Takashi Kamei is working on molten salt reactor design in Japan, and an accelerator to bypass need for fissile. First neutron will be available in 2014.
We need a profound revolution in the way power is generated and delivered to our economies – cheap power, modular power, clean power. We need a revolution in power innovation, we need a new stream engine. – Simon Irish
Mark (writer for Smartplanet) contrasts thorium molten salt reactors with Bill Gates’ TerraPower, General Atomics, QPower (pebble bed) and other companies pursuing modular reactors. China itself could build as many as 100 reactors by 2030, and is actively pursuing a wide range of nuclear technologies (100 companies).
Richard was one of the first energy experts to promote the development of thorium (in Wired Magazine). SuperFuel explains how we can wean ourselves off our fossil-fuel addiction, deliver a safe energy source for a millennia, and avert the risk of catastrophic climate change.
Of the 3 options for creating energy from thorium (solid fuel in conventional reactors, liquid fuel in molten-salt reactors, or fuel in accelerator driven subcritical reactors), Stuart Henderson of Fermilab explores the accelerator driven approach.
Credible experts are mandatory for all steps of Molten Salt Reactor research, development and deployment. Very few people are available with both credentials and working knowledge of MSRs.
Charles “Rusty” Holden presents a Thorium Molten Salt Reactor design which emphasizes safety and regulatory compliance. Estimated output is 200 Megawatts.
Student Chapters of Thorium Energy Alliance helping with design.
Cavan compares coal-tar to thorium, as a waste product nobody wanted which turned out to be extremely valuable. There’s going to be a major geopolitical shift towards the countries which develop thorium energy. Liquid fuel provides passive safety options.
Ondřej observes lack of expertise in molten salt reactors (from people who are not retired or dead) is holding back development of this technology. Molten Salt Reactors are not taught as part of today’s nuclear curriculum.
Fluorine chemist Stephen Boyd discusses rare earth fluoride doped salts, and why they are represented separately from the rest of the elements on the periodic table.
Darryl runs inexpensive vitrification experiments in his basement on how to best prepare nuclear waste for storage. Glassification is simpler & cheaper to fabricate than hot-pressed ceramics.
Alex Cannara on the importance of nuclear power’s high energy density, and the advantage of thorium as a source of nuclear power. Low energy density energy sources such as solar and wind have a significant environmental impact unless deployed on land already being used for other purposes, though rooftop solar gives an efficient use of space.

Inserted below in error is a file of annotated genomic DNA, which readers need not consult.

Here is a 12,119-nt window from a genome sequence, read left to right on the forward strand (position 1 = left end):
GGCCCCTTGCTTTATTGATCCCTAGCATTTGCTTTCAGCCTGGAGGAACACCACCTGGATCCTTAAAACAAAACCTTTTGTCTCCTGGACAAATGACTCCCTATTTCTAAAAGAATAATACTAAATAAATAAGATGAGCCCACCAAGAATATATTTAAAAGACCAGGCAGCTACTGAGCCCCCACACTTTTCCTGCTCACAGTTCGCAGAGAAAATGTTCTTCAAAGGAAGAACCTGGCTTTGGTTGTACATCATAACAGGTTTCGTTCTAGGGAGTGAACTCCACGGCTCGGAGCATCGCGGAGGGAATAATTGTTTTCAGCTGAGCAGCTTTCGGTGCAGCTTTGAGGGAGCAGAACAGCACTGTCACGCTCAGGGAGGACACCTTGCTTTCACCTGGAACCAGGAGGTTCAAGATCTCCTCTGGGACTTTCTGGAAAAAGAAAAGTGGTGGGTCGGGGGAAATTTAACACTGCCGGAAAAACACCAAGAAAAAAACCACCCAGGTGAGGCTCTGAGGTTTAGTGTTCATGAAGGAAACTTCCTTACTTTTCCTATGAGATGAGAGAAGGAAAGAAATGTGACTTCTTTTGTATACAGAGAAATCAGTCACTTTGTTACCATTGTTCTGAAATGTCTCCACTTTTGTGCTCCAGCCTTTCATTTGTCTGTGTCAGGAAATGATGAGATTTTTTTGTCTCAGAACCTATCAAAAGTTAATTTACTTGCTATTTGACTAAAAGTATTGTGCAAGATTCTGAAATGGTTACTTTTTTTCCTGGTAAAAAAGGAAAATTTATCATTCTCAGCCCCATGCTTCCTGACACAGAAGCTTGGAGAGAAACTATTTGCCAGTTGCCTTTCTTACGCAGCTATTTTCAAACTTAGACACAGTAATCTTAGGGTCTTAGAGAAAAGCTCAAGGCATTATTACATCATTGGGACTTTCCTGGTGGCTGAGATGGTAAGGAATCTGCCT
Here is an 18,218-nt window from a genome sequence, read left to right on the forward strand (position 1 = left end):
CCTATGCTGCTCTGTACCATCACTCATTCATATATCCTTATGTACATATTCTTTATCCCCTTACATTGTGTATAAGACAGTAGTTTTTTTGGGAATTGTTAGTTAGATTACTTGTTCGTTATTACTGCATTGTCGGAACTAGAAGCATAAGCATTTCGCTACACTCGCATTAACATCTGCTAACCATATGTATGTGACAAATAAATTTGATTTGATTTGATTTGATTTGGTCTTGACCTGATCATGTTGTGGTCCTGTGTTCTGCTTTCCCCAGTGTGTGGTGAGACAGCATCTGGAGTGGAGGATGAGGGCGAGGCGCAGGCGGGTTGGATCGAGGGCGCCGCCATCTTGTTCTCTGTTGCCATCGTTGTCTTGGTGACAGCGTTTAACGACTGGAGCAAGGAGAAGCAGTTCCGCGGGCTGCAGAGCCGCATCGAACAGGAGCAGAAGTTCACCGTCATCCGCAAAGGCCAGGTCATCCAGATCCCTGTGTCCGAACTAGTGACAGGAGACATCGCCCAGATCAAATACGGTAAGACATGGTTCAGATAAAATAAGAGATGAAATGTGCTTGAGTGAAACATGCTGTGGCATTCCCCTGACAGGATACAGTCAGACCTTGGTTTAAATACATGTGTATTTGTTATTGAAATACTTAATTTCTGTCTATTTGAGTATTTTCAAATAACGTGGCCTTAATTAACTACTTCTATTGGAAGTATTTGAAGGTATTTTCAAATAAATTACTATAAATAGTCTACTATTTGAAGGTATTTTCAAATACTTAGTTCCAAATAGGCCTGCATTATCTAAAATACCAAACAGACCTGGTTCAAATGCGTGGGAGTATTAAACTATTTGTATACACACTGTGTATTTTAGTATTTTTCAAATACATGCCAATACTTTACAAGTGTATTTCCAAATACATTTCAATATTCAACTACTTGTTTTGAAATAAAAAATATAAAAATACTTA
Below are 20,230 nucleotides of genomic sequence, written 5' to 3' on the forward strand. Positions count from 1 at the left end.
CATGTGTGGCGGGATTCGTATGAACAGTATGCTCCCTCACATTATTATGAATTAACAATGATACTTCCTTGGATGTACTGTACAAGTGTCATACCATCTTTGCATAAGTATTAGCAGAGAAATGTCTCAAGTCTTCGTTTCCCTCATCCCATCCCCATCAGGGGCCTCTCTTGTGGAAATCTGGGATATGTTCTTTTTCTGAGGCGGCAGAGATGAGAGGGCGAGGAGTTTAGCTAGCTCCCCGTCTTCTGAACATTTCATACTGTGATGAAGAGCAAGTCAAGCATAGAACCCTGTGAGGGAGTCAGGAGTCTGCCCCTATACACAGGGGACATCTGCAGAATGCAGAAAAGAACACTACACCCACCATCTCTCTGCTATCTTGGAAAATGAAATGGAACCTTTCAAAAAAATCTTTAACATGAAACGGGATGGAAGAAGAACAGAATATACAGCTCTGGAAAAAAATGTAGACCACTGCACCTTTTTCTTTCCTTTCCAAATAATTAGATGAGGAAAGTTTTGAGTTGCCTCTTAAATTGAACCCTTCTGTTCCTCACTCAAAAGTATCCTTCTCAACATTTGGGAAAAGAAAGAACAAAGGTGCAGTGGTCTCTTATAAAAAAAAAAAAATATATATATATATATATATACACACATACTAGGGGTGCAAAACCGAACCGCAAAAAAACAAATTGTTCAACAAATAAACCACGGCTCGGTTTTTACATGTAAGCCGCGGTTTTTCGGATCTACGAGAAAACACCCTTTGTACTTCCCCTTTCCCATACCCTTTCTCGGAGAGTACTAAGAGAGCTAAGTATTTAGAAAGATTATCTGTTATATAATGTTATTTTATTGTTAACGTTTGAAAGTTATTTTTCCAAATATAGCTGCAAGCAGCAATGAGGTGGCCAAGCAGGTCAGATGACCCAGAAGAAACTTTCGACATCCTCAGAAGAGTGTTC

Rick Maltese wrapped up Thorium Energy Alliance Conference #4 with a song about nuclear power. He’s posted lyrics and a better sounding copy as a digital download here http://rickmaltese.bandcamp.com/
Richard Martin briefly mentions success to John Kutsch before departing TEAC4. Superfuel sold over 1000 copies.
John Kutsch bids farewell to Thorium Energy Alliance Conference #4 attendees.
Hope you enjoyed TEAC4!
You wouldn’t use a 20 year old cellphone, so why are we using 20+ year old nuclear technology? The curious reason we are, is because it works, but we could be doing so much better.
Here is the short overview on LFTR and Thorium (the fuel of the future):
– Element 90, found as Thorium 232 in nature, is 4 times more common than Uranium and about 200-400x more common than U-235, the fuel we burn in Light Water Reactors (LWRs) in the US and much of the world. That’s just the start…
– Thorium is naturally radioactive like uranium, and has a half-life equal to the age of the universe (about 15 billion years) so it will be with us for a long time
– It is found in large quantities in “Rare Earth” mines, which are rare in the US because they dig up Thorium. Thorium is (weakly) radioactive, and US law requires it be treated as a radioactive waste and buried. Too much Thorium in a rare earth mine makes it unprofitable, but it is these rare earth mines that bring up the high technology metals we need in society today, such as Neodymium for magnets (think generators and motors).
– A LWR (Light Water Reactor) in the US burns about 0.5%-5% of the fuel put in it, the remaining is disposed of as unburned fuel as part of the radioactive waste. A LFTR on the other hand, running from Thorium could burn 100% of the fuel
– Because it can all be consumed, if you held a marble a little over an inch across (~3 cm) made of Thorium, it could power your entire (western world) needs for your entire life. (more: http://www.youtube.com/watch?v=qbGZ_Y-xkPM)
– The “waste” products are far less than that of the Light Water Reactor technology used today. Also, the amount of mining is far less – and a natural result of a rare earth mine (see above). (more: http://energyfromthorium.com/2007/01/09/uranium-vs-thorium-mining-processing-waste-generation/ and http://en.wikipedia.org/wiki/Liquid_fluoride_thorium_reactor#Economy_and_efficiency)